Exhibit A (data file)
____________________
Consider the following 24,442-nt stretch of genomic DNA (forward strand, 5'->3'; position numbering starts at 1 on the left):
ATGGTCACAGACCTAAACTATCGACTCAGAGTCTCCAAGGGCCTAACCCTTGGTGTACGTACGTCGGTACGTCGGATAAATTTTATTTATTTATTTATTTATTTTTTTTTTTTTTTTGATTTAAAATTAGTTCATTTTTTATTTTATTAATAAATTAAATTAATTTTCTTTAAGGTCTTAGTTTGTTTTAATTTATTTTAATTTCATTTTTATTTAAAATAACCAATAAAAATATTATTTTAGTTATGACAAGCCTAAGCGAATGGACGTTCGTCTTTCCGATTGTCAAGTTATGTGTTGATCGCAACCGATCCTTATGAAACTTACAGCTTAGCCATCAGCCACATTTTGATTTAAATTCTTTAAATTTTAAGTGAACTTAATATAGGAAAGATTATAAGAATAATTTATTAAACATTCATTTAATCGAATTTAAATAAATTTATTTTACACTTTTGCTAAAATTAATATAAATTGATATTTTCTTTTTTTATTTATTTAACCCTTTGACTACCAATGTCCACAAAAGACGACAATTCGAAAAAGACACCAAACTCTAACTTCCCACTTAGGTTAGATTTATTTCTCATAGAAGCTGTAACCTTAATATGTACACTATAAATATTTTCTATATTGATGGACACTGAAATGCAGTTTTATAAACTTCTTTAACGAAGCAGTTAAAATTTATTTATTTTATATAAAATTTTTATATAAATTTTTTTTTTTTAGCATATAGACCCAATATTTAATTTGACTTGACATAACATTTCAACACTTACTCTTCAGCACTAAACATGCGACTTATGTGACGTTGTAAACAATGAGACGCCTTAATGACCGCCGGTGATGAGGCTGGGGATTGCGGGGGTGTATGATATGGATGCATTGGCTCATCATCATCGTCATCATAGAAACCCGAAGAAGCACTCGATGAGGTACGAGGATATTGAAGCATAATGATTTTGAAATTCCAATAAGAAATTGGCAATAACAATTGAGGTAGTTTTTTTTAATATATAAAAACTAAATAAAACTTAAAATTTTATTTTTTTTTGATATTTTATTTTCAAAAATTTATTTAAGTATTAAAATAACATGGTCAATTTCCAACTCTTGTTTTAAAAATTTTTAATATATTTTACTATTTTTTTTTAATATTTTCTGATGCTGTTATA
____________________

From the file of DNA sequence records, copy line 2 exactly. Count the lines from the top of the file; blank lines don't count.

ATGGTCACAGACCTAAACTATCGACTCAGAGTCTCCAAGGGCCTAACCCTTGGTGTACGTACGTCGGTACGTCGGATAAATTTTATTTATTTATTTATTTATTTTTTTTTTTTTTTTGATTTAAAATTAGTTCATTTTTTATTTTATTAATAAATTAAATTAATTTTCTTTAAGGTCTTAGTTTGTTTTAATTTATTTTAATTTCATTTTTATTTAAAATAACCAATAAAAATATTATTTTAGTTATGACAAGCCTAAGCGAATGGACGTTCGTCTTTCCGATTGTCAAGTTATGTGTTGATCGCAACCGATCCTTATGAAACTTACAGCTTAGCCATCAGCCACATTTTGATTTAAATTCTTTAAATTTTAAGTGAACTTAATATAGGAAAGATTATAAGAATAATTTATTAAACATTCATTTAATCGAATTTAAATAAATTTATTTTACACTTTTGCTAAAATTAATATAAATTGATATTTTCTTTTTTTATTTATTTAACCCTTTGACTACCAATGTCCACAAAAGACGACAATTCGAAAAAGACACCAAACTCTAACTTCCCACTTAGGTTAGATTTATTTCTCATAGAAGCTGTAACCTTAATATGTACACTATAAATATTTTCTATATTGATGGACACTGAAATGCAGTTTTATAAACTTCTTTAACGAAGCAGTTAAAATTTATTTATTTTATATAAAATTTTTATATAAATTTTTTTTTTTTAGCATATAGACCCAATATTTAATTTGACTTGACATAACATTTCAACACTTACTCTTCAGCACTAAACATGCGACTTATGTGACGTTGTAAACAATGAGACGCCTTAATGACCGCCGGTGATGAGGCTGGGGATTGCGGGGGTGTATGATATGGATGCATTGGCTCATCATCATCGTCATCATAGAAACCCGAAGAAGCACTCGATGAGGTACGAGGATATTGAAGCATAATGATTTTGAAATTCCAATAAGAAATTGGCAATAACAATTGAGGTAGTTTTTTTTAATATATAAAAACTAAATAAAACTTAAAATTTTATTTTTTTTTGATATTTTATTTTCAAAAATTTATTTAAGTATTAAAATAACATGGTCAATTTCCAACTCTTGTTTTAAAAATTTTTAATATATTTTACTATTTTTTTTTAATATTTTCTGATGCTGTTATA